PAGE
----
Signs of beetle attack are fairly common in old timber, although not necessarily a serious concern. In many cases the insects are no longer active so no action is required. 

Active beetle infestation is often revealed by fine dust or ‘frass’ where the insects have emerged through ‘exit’ holes.

Damage to timber beam caused by beetles

Damage to timber beam caused by beetle infestation

(Image credit: Roger Hunt)


  • Check the exit holes made by the beetles. If the walls are dark and dirty, the attack is likely to be historic. Clean, light-coloured holes are probably more recent.
  • Look for fine dust or ‘frass’ where the insects have emerged through the holes as this may indicate an active infestation.
  • If the timber is dry, chemical treatment should be unnecessary.

Making repairs to a timber frame building. Traditional wattle and daub can be seen between the timbers

Making repairs to a timber frame building. Traditional wattle and daub can be seen between the timbers

(Image credit: Roger Hunt)

How to repair damaged timber

Approach repairs with caution and consider the structural issues involved but never assume that timber needs replacing. 

Medieval beams were frequently much larger than necessary so even where there is some loss through decay or timber infestation, the timber may still be capable of carrying the structural load.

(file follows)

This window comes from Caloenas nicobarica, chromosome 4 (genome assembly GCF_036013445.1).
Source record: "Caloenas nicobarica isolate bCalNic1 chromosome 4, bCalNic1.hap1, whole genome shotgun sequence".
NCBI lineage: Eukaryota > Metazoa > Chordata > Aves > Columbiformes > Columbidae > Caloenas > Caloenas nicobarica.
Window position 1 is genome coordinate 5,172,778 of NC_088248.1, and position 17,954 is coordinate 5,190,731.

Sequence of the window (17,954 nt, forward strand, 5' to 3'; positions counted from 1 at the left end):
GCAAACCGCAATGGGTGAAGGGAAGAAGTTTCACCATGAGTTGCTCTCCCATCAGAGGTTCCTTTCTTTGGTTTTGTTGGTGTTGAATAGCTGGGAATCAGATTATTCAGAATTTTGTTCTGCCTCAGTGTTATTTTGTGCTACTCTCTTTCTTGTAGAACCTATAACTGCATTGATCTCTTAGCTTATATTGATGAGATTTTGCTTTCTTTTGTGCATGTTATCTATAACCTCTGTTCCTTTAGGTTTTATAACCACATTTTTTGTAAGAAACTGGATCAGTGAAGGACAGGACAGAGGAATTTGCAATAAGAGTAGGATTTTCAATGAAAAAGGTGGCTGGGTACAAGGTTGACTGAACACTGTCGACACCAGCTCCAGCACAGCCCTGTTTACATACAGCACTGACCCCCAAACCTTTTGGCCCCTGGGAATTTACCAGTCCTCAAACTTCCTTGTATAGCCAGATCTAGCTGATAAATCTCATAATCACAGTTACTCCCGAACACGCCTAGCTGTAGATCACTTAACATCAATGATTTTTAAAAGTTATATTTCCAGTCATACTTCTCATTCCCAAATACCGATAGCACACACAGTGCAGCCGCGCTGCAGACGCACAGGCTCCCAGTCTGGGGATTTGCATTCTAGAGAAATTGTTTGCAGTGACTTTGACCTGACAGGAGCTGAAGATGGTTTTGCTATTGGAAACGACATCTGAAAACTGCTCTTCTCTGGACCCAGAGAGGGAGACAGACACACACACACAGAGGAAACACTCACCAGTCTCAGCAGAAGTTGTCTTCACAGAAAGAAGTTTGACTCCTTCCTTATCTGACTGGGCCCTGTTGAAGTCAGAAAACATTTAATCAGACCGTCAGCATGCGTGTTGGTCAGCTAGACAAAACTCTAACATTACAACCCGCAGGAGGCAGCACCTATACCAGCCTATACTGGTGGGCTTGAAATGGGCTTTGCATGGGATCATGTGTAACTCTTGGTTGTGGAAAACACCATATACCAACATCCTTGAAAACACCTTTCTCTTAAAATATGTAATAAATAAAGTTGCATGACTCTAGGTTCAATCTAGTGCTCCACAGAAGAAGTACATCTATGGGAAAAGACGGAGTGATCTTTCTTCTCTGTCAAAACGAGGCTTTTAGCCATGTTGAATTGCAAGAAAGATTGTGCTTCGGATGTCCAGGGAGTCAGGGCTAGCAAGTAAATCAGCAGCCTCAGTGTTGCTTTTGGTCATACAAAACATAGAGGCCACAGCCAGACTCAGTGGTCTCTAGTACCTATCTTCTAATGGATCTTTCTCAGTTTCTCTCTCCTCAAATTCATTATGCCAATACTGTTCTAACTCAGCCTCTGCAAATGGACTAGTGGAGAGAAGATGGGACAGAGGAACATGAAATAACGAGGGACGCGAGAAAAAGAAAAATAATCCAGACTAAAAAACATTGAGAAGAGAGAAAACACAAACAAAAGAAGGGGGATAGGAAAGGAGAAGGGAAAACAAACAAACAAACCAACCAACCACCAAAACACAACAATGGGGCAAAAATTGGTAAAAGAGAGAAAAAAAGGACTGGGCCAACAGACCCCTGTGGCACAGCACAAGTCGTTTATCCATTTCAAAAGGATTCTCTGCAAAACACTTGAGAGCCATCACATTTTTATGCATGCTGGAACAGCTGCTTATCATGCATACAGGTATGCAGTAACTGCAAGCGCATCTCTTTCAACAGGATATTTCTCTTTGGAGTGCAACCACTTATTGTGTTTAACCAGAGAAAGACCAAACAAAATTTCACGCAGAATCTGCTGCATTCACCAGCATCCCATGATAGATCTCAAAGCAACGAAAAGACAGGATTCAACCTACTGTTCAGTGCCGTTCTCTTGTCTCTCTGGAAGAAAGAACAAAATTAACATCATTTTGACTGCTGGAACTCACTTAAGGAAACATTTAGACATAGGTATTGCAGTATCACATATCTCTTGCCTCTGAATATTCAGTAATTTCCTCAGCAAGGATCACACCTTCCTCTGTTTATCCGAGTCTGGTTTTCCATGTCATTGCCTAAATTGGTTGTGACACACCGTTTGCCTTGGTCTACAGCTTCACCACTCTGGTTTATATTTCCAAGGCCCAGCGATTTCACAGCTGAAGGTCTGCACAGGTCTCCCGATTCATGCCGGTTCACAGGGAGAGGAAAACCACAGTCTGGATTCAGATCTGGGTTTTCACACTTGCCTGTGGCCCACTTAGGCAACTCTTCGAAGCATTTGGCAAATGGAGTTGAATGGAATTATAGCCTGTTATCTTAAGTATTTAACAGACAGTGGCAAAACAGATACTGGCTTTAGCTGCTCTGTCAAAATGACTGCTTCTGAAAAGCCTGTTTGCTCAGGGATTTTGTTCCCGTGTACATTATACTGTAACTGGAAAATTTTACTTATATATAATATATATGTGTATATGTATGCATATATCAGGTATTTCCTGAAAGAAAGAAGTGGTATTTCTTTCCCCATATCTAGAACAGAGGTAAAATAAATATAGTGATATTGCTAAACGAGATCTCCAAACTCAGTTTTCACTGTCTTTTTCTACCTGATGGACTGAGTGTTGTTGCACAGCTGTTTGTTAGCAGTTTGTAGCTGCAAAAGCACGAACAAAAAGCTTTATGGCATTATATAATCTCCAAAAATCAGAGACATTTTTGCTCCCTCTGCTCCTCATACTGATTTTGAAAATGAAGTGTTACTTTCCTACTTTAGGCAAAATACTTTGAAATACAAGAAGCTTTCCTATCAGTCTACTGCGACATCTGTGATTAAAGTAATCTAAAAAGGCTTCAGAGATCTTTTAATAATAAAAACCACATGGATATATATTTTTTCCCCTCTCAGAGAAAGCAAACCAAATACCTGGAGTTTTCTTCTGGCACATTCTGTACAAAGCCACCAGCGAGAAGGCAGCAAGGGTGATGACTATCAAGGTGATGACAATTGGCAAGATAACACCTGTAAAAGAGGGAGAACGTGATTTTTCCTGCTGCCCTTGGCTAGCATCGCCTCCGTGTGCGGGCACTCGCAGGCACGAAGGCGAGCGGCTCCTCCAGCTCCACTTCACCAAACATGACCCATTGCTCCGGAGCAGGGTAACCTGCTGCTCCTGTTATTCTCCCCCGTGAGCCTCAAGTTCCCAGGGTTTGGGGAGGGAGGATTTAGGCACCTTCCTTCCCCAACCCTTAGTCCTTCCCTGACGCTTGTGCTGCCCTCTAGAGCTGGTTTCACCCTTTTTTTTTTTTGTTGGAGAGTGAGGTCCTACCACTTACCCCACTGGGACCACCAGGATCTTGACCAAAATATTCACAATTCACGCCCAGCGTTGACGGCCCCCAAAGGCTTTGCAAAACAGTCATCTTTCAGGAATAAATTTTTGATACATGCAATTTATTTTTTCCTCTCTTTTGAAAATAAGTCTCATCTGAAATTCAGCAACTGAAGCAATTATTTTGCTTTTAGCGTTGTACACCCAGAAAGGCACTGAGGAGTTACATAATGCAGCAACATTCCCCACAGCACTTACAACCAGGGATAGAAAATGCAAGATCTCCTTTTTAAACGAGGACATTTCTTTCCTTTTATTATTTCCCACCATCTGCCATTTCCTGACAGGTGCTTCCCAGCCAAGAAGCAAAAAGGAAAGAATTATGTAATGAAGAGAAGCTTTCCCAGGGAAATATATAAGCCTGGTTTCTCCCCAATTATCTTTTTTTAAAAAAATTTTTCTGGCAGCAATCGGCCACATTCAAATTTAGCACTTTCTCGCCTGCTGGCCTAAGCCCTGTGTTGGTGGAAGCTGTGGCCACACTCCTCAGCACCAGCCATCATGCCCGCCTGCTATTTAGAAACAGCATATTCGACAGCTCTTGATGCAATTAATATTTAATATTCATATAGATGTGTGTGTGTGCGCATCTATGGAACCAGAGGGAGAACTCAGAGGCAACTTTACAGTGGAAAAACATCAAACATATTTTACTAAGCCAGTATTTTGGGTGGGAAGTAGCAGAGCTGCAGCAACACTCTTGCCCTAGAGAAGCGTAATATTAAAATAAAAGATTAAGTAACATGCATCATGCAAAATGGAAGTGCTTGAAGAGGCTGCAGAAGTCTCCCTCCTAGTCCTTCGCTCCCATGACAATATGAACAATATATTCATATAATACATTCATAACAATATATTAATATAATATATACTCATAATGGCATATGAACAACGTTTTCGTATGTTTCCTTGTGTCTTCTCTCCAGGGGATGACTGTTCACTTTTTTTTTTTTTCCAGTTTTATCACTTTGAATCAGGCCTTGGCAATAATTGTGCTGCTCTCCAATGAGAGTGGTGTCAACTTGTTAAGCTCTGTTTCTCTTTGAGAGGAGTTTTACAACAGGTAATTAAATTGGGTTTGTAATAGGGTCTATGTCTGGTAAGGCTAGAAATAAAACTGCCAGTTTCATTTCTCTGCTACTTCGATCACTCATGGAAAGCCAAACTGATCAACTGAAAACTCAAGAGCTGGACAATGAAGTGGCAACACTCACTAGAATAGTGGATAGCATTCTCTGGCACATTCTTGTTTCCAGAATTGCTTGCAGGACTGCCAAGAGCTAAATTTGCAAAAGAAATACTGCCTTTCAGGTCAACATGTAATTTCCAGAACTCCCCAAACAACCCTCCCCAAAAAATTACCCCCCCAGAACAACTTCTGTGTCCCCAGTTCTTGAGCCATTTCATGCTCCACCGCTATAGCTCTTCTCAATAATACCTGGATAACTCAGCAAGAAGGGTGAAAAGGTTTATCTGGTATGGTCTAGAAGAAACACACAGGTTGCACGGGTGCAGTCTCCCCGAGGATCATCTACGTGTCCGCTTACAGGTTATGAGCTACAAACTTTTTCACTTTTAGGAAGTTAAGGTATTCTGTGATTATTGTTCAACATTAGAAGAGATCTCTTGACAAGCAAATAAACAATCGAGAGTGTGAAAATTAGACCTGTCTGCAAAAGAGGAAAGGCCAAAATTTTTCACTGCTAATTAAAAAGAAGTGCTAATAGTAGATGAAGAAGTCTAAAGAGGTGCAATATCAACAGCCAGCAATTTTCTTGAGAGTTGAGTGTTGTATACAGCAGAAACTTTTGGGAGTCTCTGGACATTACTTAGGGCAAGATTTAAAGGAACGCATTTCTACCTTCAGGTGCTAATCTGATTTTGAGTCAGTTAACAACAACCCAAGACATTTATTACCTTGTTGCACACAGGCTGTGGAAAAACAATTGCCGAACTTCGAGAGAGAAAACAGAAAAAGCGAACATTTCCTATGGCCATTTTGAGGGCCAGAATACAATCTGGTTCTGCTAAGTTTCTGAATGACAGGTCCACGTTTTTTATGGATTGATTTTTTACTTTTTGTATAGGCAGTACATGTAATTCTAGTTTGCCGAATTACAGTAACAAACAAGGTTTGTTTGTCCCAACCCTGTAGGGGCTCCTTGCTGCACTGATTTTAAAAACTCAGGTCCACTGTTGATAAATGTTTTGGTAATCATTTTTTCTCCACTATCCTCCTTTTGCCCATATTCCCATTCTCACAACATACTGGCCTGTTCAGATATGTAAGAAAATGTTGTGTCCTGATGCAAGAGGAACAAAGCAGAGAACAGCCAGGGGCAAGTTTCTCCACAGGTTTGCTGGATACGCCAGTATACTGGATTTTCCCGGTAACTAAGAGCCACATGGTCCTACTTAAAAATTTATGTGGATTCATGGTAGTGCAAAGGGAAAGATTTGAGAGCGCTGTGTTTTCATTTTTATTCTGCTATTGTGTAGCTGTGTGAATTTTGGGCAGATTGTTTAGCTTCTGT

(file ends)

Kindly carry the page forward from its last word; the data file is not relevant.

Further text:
Where damp problems exist, rafter feet and the ends of timbers built into brick or stonework often become saturated and rotten. 

Wherever possible, avoid replacing timbers and instead make repairs so the least possible amount of original wood is lost.

One of the simplest, most cost-effective repair methods to rotten timbers is to use a metal strap. A strap can be made up by a local blacksmith and is simply bolted into place to hold decayed elements together. This has the benefit of being reversible and causing the least possible disturbance to the surrounding fabric of the building.

Hand-forged metal strap used to repair a timber frame

A hand-forged metal strap using a 'D' section bar is an honest, effective and reversible way of repairing a timber frame

(Image credit: Roger Hunt)

Where it is necessary to cut out timber and make repairs, a good carpenter with an understanding of old buildings should be able to scarf in new sections using traditional jointing methods.

A major problem with timbers is that electricians and plumbers ‘notch’ into the top of joists in order to lay cables or pipes, dramatically weakening them. Where this has happened, joists can usually be strengthened with metal straps or by fitting additional joists alongside.

A scarf joint repair to a timber beam

A scarf joint repair, where new wood has been introduced to shore up the existing timber

(Image credit: Roger Hunt)

Minimising damage to timber frames